Many users have likened the interface to a video game that leaves them with the desire to best their stamina and strength scores the next time around. And if you hate working out, there’s no excuse. It takes only five minutes. Yep, that’s right. Almost anything is tolerable for 300 seconds (I just did the math).

In addition to its function, Elvie won the Best R&D Award at The Design Museum in London last year. Elvie has no bells or whistles or diamond-encrusted logos. It’s simple and discreet, and it comes with a little carrying case and charger. It’s Woman Made — for us, by us. So come on ladies, join the #squeezesquad. A powerful V will serve you well.


What is the atmosphere of your bedroom?

I love total darkness when I sleep. I have wide, continental-style shutters as well as curtains. I need the space to feel calm and relaxing. My life is so busy with Elvie, the kids, my husband, and socializing that I really like to protect the special parts—so no work and no computers in the bedroom!

Please describe your bed and your favorite thing about it.

It is a Scandinavian bed frame made of natural wood. It’s very minimal with sleek lines, but not too harsh and still inviting. It feels warm and natural. And it’s very big! My favorite thing is that the mattress is firm yet still soft, as it has a soft overlay.

What time do you wake up?

6:30 a.m.

How many hours of sleep do you require?

Less than I thought! With two young children at home, I’ve become used to working on six hours.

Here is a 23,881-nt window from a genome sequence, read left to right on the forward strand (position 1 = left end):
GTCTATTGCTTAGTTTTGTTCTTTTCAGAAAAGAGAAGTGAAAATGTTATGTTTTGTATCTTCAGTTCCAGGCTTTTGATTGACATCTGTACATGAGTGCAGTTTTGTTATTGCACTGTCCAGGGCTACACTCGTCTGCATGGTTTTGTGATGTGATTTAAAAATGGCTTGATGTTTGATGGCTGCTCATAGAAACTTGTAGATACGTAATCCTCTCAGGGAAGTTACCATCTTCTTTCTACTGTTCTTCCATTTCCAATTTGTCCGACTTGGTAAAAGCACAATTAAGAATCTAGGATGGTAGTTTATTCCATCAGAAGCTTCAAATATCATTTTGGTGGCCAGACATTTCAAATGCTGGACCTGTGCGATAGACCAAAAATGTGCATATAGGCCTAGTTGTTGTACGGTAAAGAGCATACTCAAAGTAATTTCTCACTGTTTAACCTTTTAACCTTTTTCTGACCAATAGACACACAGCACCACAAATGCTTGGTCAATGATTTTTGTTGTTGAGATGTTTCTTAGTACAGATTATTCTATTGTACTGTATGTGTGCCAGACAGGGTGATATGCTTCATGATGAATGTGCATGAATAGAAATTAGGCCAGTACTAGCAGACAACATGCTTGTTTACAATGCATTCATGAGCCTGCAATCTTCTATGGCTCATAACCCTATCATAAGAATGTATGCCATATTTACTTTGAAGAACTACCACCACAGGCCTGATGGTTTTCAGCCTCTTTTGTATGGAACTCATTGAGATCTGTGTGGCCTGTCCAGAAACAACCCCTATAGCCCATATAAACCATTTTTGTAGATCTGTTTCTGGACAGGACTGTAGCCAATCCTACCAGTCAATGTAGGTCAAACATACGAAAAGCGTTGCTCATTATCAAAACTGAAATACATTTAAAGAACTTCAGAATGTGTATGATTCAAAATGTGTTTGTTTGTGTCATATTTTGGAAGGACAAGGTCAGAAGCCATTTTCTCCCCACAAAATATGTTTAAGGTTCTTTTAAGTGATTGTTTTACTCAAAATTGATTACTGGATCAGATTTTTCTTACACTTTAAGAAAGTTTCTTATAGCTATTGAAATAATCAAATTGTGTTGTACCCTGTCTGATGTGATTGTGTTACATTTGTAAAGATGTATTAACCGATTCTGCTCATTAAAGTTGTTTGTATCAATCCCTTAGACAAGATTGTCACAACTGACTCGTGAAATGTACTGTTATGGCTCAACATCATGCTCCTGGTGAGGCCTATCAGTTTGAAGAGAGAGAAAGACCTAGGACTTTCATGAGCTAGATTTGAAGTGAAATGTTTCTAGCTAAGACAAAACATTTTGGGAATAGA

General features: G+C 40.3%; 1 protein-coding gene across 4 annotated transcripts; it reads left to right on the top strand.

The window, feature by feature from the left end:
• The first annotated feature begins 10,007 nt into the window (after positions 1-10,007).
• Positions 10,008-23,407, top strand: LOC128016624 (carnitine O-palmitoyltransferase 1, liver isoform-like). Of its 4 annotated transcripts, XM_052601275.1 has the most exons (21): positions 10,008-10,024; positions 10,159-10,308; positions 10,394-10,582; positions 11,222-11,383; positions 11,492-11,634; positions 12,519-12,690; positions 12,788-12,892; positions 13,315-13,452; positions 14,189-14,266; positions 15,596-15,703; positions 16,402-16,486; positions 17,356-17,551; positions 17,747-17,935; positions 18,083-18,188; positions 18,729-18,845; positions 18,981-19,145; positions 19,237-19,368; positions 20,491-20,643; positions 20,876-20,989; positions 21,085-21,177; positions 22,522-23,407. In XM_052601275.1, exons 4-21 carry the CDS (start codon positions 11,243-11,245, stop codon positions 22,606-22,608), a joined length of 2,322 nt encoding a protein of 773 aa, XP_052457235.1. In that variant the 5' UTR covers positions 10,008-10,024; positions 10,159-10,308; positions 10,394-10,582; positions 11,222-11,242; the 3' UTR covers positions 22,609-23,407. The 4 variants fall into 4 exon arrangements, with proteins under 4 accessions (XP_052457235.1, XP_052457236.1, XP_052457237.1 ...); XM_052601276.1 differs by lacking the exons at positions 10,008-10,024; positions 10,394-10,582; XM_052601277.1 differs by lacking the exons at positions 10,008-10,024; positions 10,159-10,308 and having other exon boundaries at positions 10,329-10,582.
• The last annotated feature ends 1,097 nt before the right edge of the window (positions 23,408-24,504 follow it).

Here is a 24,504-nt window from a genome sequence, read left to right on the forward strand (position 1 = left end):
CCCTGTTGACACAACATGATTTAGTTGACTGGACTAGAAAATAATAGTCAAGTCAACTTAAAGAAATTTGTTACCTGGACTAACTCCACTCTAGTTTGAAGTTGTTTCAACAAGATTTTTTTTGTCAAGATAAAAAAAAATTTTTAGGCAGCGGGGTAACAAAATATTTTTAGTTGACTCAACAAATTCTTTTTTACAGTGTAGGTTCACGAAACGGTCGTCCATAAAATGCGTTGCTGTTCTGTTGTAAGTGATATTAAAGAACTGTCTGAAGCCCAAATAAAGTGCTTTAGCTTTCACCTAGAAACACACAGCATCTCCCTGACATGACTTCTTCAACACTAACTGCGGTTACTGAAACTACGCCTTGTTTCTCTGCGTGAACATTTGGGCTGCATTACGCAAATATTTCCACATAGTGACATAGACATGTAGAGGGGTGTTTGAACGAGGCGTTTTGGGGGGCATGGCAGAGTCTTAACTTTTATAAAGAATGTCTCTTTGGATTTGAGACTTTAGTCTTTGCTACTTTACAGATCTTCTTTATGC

Any bedside beauty essentials?

I really think a good night’s sleep makes the biggest difference, and I also keep a large glass of water on my bedside table to drink first thing in the morning.


Do you drink coffee or tea, eat breakfast?

I’m British, so I’m addicted to my tea! I eat a healthy breakfast but it needs to have some protein or carbs in it, otherwise I feel hungry again by 10 a.m. So it’s usually either poached eggs or yogurt and muesli.

Do you work out in the a.m.?

We have a great gym opposite our office so I go there for 45-minute HIIT classes at lunchtime. Exercise really boosts my energy levels, so it is a win-win.


What is your morning skincare regimen?

I like to keep things really simple, so I cleanse with the Regenerating Cleanser by Tata Harper morning and night—it’s lovely and natural. I’ve also started using Charlotte Tilbury’s Magic Cream to moisturize, which I’m loving!

What makeup and products do you use on a daily basis?

Again, I tend to stick to just a few products to keep things easy. Nars does a really good tinted moisturizer. Then it’s usually just a slick of mascara (I use one by Jane Iredale) and red lipstick if I have meetings or an event.

What’s your hair situation in the a.m.?

My hair is quite wild and frizzes easily. I wish I had more time to go for blowouts, as I’m not very good at doing them myself. I need straighteners once a week and a good conditioner like Bumble and Bumble Super Rich conditioner.


What’s the first thing you read each morning?

I read the BBC news to stay up to date, and The Economist is my favorite for a more in-depth analysis, which I’ll usually read over the weekend.

What business do you conduct before 10:00 a.m.?

I check my emails before heading to the office and I get the kids ready for school.

What time do you head to your office?

By 9 a.m.